The anatomy of a little child, representing all parts thereof, is accounted a greater rarity than the skeleton of a man in full stature.
In The Church History of Britain (1842), Vol. 1, 165. Fuller’s context was to compare being studious in antiquity with after-ages when perfected.
Science quotes on:  |  Anatomy (59)  |  Child (189)  |  Rare (31)  |  Represent (27)  |  Skeleton (15)

The solution, as all thoughtful people recognize, must lie in properly melding the themes of inborn predisposition and shaping through life’s experiences. This fruitful joining cannot take the false form of percentages adding to 100–as in ‘intelligence is 80 percent nature and 20 percent nurture,’ or ‘homosexuality is 50 percent inborn and 50 percent learned,’ and a hundred other harmful statements in this foolish format. When two ends of such a spectrum are commingled, the result is not a separable amalgam (like shuffling two decks of cards with different backs), but an entirely new and higher entity that cannot be decomposed (just as adults cannot be separated into maternal and paternal contributions to their totality).
…...
Science quotes on:  |  Add (26)  |  Back (55)  |  Card (3)  |  Contribution (49)  |  Deck (2)  |  Decompose (5)  |  Different (110)  |  End (141)  |  Entirely (23)  |  Entity (23)  |  Experience (268)  |  False (79)  |  Foolish (16)  |  Form (210)  |  Fruitful (31)  |  Harmful (10)  |  High (78)  |  Hundred (46)  |  Inborn (3)  |  Intelligence (138)  |  Join (15)  |  Learn (160)  |  Lie (80)  |  Life (917)  |  Maternal (2)  |  Nature (1029)  |  New (340)  |  Nurture (12)  |  Paternal (2)  |  People (269)  |  Percent (5)  |  Percentage (6)  |  Predisposition (3)  |  Properly (14)  |  Recognize (41)  |  Result (250)  |  Separable (3)  |  Separate (46)  |  Shape (52)  |  Shuffle (4)  |  Solution (168)  |  Spectrum (23)  |  Statement (56)  |  Theme (8)  |  Thoughtful (10)  |  Totality (9)

There isn’t one, not one, instance where it’s known what pattern of neural connectivity realizes a certain cognitive content, inate or learned, in either the infant’s nervous system or the adult’s. To be sure, our brains must somehow register the contents of our mental states. The trouble is: Nobody knows how—by what neurological means—they do so. Nobody can look at the patterns of connectivity (or of anything else) in a brain and figure out whether it belongs to somebody who knows algebra, or who speaks English, or who believes that Washington was the Father of his country.
In Critical Condition: Polemic Essays on Cognitive science and the Philosophy of the Mind (1988), 269-71. In Vinoth Ramachandra, Subverting Global Myths: Theology and the Public Issues Shaping our World (2008), 180.
Science quotes on:  |  Algebra (36)  |  Belief (400)  |  Belong (33)  |  Brain (181)  |  Certain (84)  |  Cognitive (2)  |  Connectivity (2)  |  Content (39)  |  Country (121)  |  English (23)  |  Father (44)  |  Figure Out (5)  |  Infant (13)  |  Instance (18)  |  Know (321)  |  Learn (160)  |  Means (109)  |  Mental (57)  |  Nervous System (11)  |  Nobody (38)  |  Pattern (56)  |  Realize (43)  |  Register (9)  |  Somebody (6)  |  Speak (49)  |  State (96)  |  Trouble (55)  |  Washington (5)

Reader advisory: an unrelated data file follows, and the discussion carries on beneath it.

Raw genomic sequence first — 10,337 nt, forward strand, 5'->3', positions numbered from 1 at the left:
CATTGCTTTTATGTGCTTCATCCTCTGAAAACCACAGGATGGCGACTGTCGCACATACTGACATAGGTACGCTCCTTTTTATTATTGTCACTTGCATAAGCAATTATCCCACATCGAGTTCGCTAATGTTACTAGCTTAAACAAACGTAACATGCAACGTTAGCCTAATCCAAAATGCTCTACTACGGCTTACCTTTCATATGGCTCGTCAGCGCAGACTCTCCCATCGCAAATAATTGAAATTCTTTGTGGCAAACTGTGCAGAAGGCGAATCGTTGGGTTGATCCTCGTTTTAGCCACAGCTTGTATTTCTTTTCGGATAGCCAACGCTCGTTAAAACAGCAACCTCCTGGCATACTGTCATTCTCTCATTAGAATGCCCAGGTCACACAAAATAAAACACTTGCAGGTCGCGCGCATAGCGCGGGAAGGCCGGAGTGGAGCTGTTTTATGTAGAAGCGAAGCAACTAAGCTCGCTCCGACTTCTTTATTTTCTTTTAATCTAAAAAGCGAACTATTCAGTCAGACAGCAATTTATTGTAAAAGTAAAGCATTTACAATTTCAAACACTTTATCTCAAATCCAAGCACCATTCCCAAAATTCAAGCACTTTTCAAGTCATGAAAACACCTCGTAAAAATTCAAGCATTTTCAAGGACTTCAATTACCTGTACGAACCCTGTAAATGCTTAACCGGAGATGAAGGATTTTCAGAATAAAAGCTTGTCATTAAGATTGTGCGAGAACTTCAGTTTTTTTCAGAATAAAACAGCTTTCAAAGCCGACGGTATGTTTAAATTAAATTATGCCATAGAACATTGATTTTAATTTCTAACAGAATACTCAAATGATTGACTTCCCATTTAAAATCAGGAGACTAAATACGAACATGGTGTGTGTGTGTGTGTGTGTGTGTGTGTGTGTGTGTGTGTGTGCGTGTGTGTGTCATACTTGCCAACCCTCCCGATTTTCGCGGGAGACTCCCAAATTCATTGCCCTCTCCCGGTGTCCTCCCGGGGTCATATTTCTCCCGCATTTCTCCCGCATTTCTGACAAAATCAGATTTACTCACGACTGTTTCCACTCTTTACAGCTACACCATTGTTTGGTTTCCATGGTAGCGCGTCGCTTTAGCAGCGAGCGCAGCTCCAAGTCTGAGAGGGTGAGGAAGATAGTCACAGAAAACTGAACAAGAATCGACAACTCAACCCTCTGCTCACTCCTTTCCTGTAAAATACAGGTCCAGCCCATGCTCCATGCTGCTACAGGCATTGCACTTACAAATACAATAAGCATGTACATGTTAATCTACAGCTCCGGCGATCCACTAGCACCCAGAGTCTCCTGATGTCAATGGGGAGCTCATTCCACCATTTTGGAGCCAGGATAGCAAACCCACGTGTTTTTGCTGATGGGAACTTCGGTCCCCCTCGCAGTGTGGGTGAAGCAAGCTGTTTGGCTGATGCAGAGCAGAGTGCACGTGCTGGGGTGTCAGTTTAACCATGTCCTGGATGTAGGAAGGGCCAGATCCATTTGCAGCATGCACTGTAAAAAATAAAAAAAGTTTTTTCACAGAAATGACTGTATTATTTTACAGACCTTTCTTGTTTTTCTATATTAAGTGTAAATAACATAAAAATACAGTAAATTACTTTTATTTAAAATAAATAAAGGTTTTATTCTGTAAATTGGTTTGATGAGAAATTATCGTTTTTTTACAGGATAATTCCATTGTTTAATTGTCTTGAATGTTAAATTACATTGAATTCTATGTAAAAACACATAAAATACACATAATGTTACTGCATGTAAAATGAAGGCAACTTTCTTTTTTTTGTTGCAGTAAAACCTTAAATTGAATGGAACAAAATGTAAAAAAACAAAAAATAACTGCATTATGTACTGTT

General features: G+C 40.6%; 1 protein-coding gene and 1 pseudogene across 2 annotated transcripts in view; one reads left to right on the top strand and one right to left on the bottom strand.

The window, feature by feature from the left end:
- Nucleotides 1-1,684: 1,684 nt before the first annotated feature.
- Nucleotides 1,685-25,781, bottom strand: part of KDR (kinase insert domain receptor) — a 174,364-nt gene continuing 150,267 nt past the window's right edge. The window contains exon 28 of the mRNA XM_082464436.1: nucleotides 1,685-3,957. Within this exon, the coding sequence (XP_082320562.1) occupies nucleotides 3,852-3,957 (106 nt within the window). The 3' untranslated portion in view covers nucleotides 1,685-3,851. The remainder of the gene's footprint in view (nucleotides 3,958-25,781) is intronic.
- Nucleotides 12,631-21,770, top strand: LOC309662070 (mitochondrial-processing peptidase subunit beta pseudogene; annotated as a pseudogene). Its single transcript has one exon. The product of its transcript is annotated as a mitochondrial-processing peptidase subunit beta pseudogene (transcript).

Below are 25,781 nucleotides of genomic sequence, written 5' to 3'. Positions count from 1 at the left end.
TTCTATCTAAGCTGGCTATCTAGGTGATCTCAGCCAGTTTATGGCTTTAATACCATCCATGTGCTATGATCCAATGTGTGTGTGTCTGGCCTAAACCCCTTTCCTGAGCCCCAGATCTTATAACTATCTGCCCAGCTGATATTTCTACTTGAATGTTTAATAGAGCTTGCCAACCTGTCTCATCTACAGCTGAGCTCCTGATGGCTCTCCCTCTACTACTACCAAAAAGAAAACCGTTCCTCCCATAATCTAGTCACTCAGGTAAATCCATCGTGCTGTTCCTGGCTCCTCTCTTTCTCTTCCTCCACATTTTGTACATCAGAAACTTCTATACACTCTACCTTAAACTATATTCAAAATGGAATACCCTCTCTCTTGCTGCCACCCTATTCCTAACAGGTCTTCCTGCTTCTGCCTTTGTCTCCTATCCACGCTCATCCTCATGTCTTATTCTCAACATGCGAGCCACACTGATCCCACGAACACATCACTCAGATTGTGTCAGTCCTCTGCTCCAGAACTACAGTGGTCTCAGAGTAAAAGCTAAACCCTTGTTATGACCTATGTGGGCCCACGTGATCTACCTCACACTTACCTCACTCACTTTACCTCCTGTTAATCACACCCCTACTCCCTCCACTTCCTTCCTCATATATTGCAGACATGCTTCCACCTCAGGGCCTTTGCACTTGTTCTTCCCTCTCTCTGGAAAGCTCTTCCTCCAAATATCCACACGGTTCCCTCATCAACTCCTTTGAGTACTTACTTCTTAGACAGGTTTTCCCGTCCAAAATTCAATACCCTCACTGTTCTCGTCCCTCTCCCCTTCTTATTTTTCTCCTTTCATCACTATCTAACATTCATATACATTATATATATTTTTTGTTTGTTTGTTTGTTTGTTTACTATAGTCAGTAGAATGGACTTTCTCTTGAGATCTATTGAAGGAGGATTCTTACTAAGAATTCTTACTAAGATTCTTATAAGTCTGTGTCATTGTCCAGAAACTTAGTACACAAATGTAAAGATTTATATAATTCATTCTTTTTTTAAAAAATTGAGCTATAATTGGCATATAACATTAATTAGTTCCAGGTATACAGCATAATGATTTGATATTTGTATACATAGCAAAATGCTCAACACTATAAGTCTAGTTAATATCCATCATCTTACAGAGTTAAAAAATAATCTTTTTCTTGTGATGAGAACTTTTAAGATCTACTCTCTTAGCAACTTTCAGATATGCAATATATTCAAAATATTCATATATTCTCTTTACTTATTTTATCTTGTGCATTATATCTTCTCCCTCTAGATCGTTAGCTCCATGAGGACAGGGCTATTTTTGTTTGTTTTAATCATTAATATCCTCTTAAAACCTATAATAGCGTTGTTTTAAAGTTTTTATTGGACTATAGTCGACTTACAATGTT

We should therefore, with grace and optimism, embrace NOMA’s tough-minded demand: Acknowledge the personal character of these human struggles about morals and meanings, and stop looking for definite answers in nature’s construction. But many people cannot bear to surrender nature as a ‘transitional object’–a baby’s warm blanket for our adult comfort. But when we do (for we must) , nature can finally emerge in her true form: not as a distorted mirror of our needs, but as our most fascinating comp anion. Only then can we unite the patches built by our separate magisteria into a beautiful and coherent quilt called wisdom.
…...
Science quotes on:  |  Acknowledge (13)  |  Anion (2)  |  Answer (201)  |  Baby (18)  |  Bear (28)  |  Beautiful (81)  |  Blanket (6)  |  Build (80)  |  Call (68)  |  Character (82)  |  Coherent (12)  |  Comfort (42)  |  Construction (69)  |  Definite (27)  |  Demand (52)  |  Distort (6)  |  Embrace (22)  |  Emerge (16)  |  Fascinating (17)  |  Finally (10)  |  Form (210)  |  Grace (13)  |  Human (445)  |  Meanings (2)  |  Mirror (21)  |  Moral (100)  |  Nature (1029)  |  Need (211)  |  Object (110)  |  Optimism (10)  |  Patch (6)  |  People (269)  |  Personal (49)  |  Separate (46)  |  Stop (56)  |  Struggle (60)  |  Surrender (13)  |  Transitional (2)  |  True (120)  |  Unite (13)  |  Warm (20)  |  Wisdom (151)